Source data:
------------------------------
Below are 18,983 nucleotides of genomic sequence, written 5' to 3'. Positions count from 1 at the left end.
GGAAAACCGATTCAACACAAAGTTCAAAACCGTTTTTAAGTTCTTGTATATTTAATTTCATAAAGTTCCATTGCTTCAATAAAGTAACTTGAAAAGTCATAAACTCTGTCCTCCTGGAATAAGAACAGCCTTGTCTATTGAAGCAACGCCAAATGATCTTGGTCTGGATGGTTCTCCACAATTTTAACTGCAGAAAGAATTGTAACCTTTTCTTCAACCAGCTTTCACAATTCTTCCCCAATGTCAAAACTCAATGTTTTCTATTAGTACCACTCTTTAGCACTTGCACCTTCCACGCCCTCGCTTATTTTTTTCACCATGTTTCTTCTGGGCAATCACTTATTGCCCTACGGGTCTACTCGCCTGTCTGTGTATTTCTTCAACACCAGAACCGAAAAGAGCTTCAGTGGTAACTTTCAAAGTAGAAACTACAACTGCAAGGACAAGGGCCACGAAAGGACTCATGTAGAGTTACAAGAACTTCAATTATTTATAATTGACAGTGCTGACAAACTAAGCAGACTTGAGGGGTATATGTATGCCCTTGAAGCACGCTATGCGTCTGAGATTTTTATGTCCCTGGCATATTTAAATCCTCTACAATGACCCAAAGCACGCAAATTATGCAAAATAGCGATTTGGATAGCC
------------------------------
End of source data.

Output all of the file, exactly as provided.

Below are 18,983 nucleotides of genomic sequence, written 5' to 3'. Positions count from 1 at the left end.
GGAAAACCGATTCAACACAAAGTTCAAAACCGTTTTTAAGTTCTTGTATATTTAATTTCATAAAGTTCCATTGCTTCAATAAAGTAACTTGAAAAGTCATAAACTCTGTCCTCCTGGAATAAGAACAGCCTTGTCTATTGAAGCAACGCCAAATGATCTTGGTCTGGATGGTTCTCCACAATTTTAACTGCAGAAAGAATTGTAACCTTTTCTTCAACCAGCTTTCACAATTCTTCCCCAATGTCAAAACTCAATGTTTTCTATTAGTACCACTCTTTAGCACTTGCACCTTCCACGCCCTCGCTTATTTTTTTCACCATGTTTCTTCTGGGCAATCACTTATTGCCCTACGGGTCTACTCGCCTGTCTGTGTATTTCTTCAACACCAGAACCGAAAAGAGCTTCAGTGGTAACTTTCAAAGTAGAAACTACAACTGCAAGGACAAGGGCCACGAAAGGACTCATGTAGAGTTACAAGAACTTCAATTATTTATAATTGACAGTGCTGACAAACTAAGCAGACTTGAGGGGTATATGTATGCCCTTGAAGCACGCTATGCGTCTGAGATTTTTATGTCCCTGGCATATTTAAATCCTCTACAATGACCCAAAGCACGCAAATTATGCAAAATAGCGATTTGGATAGCC